I was planning to save this post for the week of Mother's Day, but recent events have caused me to rethink that plan, and change the post a bit.
It's always nice to have others tell you that you're a good mother. My own mother tells me all the time - though she may be a little biased. Doctors tell me when we sit through constant and endless appointments. Therapists tell me when we show up for appointments week after week, year after year - even if I'm sick, even if Lydia is sick, sometimes even if Ian is sick. Even if we barley slept the night before, even if it's snowing, we show up.
If I'm being honest, these things usually do make me feel like a good mother - "Well, I didn't get Ian to eat any fruit or vegetables today, and he smacked his sister in the face for thinking about looking at his iPad, but I drove through a snow storm on three hours of sleep to get him to his therapy appointment, so at least I've got that going for me." Being super-on-top of everything concerning Ian makes me feel a little bit better about the things I can't control - like his low weight or some of his behaviors. It makes me feel like at least I'm doing something.
Last week, I watched in shock and disbelief as another special needs mom blogger that I follow unexpectedly lost her son, Gavin. They were in the midst of their daily life - at an appointment for Gavin - and he had a seizure, followed by cardiac arrest. He went into cardiac arrest twice more while in the hospital, and by Friday the doctors declared him brain dead. In the midst of all this, his mom Kate was writing eloquent and heartbreaking updates on her blog and thanking everyone for their thoughts and prayers. She posted tons of pictures of Gavin's last days in the hospital, and wrote about how happy she and her husband were that some of Gavin's organs would be going on to save lives. She made requests that we all do something kind for someone else in honor of Gavin, and that donations be made to their hospital's Child Life department in lieu of flowers. I was - and still am - in awe of her strength.
I can't read her posts or look at the pictures of Gavin without crying, and I don't even know them personally. Their story hits home on many levels for me, and I know I couldn't be that strong if I were in her shoes.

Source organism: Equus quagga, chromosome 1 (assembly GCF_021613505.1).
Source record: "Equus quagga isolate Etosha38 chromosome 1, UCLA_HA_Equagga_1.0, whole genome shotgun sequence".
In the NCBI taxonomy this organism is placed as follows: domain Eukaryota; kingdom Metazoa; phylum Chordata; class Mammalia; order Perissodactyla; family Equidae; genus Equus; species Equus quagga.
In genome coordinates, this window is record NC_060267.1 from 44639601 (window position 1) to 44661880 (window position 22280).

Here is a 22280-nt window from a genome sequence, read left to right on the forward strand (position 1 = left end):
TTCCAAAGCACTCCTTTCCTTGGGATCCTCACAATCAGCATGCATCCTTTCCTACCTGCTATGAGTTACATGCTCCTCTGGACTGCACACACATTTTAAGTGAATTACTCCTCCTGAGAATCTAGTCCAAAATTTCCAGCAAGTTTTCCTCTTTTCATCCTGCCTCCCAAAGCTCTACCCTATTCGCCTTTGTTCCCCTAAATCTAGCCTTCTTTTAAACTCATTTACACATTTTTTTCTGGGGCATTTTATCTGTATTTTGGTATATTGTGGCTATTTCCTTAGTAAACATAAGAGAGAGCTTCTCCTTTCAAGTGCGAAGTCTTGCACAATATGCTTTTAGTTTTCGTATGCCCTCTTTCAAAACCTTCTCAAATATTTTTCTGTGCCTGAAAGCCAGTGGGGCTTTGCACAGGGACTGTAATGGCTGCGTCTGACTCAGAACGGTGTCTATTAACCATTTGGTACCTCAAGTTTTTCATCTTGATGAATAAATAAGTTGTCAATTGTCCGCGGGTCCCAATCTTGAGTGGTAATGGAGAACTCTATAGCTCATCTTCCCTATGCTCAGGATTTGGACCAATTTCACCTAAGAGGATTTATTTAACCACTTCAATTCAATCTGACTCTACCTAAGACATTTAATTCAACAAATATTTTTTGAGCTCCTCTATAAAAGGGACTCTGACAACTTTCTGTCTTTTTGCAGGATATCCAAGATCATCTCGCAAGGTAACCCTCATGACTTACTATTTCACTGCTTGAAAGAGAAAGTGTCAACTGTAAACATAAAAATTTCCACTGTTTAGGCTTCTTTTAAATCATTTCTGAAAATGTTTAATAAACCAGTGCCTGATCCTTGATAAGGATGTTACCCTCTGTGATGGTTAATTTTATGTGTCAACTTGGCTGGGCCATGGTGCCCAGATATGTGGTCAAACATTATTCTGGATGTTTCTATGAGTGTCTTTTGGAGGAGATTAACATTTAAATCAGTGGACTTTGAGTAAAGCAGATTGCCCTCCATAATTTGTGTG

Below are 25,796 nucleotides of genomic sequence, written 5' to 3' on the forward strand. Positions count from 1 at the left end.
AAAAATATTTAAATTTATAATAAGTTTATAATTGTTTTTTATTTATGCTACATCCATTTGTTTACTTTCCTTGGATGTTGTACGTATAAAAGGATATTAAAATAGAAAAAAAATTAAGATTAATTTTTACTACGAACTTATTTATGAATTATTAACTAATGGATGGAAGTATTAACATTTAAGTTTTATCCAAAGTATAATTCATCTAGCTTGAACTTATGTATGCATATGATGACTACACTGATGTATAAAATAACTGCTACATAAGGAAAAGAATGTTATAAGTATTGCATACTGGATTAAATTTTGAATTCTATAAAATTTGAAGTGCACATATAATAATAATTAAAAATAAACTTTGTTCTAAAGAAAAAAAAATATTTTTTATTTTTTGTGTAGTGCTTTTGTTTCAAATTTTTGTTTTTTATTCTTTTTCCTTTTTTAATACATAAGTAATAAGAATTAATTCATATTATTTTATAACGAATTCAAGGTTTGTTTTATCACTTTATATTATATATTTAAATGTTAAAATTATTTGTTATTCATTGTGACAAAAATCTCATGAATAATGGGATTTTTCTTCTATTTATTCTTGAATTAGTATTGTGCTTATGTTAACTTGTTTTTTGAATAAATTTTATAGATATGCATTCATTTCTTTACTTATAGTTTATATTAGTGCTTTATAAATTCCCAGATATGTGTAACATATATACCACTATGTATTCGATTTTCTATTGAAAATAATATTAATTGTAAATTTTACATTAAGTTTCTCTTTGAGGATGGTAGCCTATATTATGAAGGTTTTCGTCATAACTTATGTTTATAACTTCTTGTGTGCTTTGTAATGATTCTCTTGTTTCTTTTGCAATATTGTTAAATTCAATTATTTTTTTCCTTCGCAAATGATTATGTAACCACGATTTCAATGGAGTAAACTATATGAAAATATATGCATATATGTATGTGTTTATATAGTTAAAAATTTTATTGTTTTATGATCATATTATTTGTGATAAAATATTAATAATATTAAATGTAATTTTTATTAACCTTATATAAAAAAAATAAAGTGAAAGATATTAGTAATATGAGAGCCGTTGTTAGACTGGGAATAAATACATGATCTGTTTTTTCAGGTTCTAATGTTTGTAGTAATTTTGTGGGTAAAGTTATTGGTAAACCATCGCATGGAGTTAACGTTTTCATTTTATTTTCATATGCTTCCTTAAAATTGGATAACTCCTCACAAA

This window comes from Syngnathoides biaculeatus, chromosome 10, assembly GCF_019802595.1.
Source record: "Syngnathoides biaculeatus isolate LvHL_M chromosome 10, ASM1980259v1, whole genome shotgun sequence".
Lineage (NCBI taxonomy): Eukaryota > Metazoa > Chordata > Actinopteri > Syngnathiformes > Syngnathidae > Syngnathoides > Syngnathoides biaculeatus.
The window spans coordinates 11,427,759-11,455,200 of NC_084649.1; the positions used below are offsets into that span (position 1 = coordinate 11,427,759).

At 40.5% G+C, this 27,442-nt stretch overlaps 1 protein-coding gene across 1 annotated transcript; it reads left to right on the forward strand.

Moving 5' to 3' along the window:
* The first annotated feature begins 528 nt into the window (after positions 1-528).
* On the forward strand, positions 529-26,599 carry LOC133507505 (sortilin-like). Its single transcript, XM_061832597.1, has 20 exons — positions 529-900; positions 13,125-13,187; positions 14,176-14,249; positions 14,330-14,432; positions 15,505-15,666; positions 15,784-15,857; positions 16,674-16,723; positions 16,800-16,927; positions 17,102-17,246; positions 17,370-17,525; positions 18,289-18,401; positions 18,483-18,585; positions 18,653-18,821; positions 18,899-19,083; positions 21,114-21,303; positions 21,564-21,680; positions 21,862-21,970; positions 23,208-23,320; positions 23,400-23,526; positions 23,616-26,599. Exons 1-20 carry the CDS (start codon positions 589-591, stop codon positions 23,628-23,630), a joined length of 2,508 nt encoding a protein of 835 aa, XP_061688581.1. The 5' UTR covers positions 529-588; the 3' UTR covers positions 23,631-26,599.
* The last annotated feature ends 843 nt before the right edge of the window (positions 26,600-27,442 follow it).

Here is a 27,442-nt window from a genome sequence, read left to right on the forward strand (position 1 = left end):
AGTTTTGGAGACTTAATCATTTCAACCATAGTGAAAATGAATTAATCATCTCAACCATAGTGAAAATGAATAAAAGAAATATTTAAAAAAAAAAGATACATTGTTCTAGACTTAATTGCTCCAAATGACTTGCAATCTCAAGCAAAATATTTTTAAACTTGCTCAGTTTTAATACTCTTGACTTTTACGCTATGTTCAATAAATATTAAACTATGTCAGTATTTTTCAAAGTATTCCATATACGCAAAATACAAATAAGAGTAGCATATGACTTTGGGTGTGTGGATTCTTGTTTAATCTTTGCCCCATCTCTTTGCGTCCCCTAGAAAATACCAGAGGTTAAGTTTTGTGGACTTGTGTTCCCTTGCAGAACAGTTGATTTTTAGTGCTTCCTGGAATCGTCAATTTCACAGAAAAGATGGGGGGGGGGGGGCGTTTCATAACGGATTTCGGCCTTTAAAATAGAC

I've hugged both my kids closer - but especially Ian - this last week. I've welled up and had to push away thoughts of him in that hospital bed. I got scared when I thought he might have a fever when he woke up crying during the night this week. I felt guilty when I got exasperated with him when he wouldn't stop saying "I want iPad" over and over and over after I'd already told him no.
Most of all, I've reflected on how important it is to take time and appreciate my family. It's easy to get busy and overwhelmed with all of the scheduling and appointments - some days the kids go to bed and I don't even feel like I spent any time with them, even though I was with them all day. There's no way to know when our last day together might be, so it really is important to make every single one count.
Yesterday after school, we came home and had nothing important to do until dinner time. I held Ian in my arms and said a line from Adventure Time that he really likes: "How 'bout I swaddle you up like a sweet baby!" in a funny voice. He'd laugh and yell "No!" but then sign "more" for me to do it again. Lydia caught on to our fun and came over, saying "Sweet baby too!", and I snuggled them both on my lap. I felt like a good mother.
Next time we go to the store we will purchase toys and comfort items to send to the Child Life department in celebration of Gavin - a true superhero.